vSphere Performance – vCenter Server Appliance (VCSA) monitoring

This post is a (late) follow-up on a previous post I did about exploring the monitoring endpoints of the vCenter Server Appliance (VCSA), and an addition to the vSphere Performance blog series.

Now we will add performance metrics and health status of the VCSA to our monitoring solution. We’ll utilize the REST APIs in vCenter and feed the data into our Influx database and visualize it in Grafana.

In vCenter we have the Appliance Management page also refered to as the VAMI. We will use this as a blueprint of what we want to visualize, but we’ll try to fit the important parts into a single Grafana dashboard.… continue reading

Slides from my VMworld session

Last week I did a session about Performance monitoring at VMworld Europe in Barcelona. The session was part of the VMTN Techtalks with vBrownBag.

The slides (without the video demos) and the script used in the demo is available at Github.

The session was recorded and can be seen on Youtube.

Thanks to all that attended the session and to those watched it live on Twitch or have seen the recording afterwards. Also thanks to vBrownBag for giving me the opportunity.… continue reading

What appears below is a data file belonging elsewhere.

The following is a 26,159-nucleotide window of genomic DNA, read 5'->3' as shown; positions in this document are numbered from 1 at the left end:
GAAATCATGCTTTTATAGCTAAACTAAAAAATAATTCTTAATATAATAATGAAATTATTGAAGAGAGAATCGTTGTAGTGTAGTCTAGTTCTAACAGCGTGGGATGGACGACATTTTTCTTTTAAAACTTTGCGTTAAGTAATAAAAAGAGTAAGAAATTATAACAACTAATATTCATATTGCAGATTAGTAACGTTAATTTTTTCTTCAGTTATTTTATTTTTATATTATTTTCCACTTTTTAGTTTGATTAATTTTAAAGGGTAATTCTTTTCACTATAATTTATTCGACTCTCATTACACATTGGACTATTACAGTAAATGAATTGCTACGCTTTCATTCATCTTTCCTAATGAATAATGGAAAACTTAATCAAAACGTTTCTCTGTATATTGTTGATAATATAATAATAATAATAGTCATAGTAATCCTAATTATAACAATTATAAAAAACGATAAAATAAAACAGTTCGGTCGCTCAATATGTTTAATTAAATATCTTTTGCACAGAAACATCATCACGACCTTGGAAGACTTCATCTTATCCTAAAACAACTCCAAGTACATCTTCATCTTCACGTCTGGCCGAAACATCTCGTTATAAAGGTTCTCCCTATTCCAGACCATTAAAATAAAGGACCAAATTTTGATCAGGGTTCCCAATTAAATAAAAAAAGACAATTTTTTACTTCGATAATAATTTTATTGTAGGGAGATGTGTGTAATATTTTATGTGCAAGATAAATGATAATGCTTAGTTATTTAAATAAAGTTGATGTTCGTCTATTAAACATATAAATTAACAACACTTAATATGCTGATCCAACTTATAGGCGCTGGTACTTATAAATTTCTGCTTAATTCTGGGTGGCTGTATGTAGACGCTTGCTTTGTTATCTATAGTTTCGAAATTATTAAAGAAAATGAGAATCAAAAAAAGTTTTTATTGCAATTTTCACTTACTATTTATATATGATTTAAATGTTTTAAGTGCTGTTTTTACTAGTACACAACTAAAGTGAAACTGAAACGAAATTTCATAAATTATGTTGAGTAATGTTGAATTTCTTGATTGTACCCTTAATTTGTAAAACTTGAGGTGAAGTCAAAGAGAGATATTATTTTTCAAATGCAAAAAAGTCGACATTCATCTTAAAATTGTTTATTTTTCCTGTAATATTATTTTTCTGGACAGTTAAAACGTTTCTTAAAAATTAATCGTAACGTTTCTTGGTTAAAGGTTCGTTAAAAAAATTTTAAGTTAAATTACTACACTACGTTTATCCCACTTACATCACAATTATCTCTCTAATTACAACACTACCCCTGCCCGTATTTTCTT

vSphere Performance data – New vSphere plugin for Telegraf

Recently there was a new release of Telegraf, a monitoring agent from the guys that built InfluxDB. This new version, 1.8.0, comes with a plugin for vSphere which I’m pretty excited about!

Previously I’ve been testing Telegraf for monitoring some Linux VMs and also my InfluxDB servers and the agent works as expected and it’s as easy to use as the other products in the TICK stack from Influx.

If you’ve followed my blog series about building a monitoring solution for vSphere and other infrastructure components you know that I’ve pulled metrics with PowerCLI scripts. With this new plugin to Telegraf I want to see if I can use this as a replacement.… continue reading

Speaking at VMworld Europe 2018

The schedule builder for VMworld Europe 2018 in Barcelona is finally live and sessions can be scheduled.

For the first time I will have a session at VMworld, as one of the vBrownBag/VMTN community sessions, and I’m really excited about this.

It is very cool that these community sessions are available in the schedule builder and can be scheduled as other sessions. My session is:

Realtime Performance Monitoring – For FREE [VMTN5524E]

The session will be a quick presentation of the work I did through my Performance monitoring blog series. I have only 30 minutes so I won’t be able to cover all of it, but hopefully I will be able to focus on the most important parts and that I can demo some of it.… continue reading

Exploring monitoring endpoints in the vCenter Server Appliance (VCSA) REST API

For a long time, actually since we migrated to the VCSA in 6.5 last year, I’ve wanted to utilize the REST API in the appliance to have some monitoring of them.

For several reasons I’ve had to put that on hold, one of them being that there seems to be something wrong with the back-end authentication calls. I get authentication errors on certain calls no matter which user I am logged in with (also the vsphere.local admin account).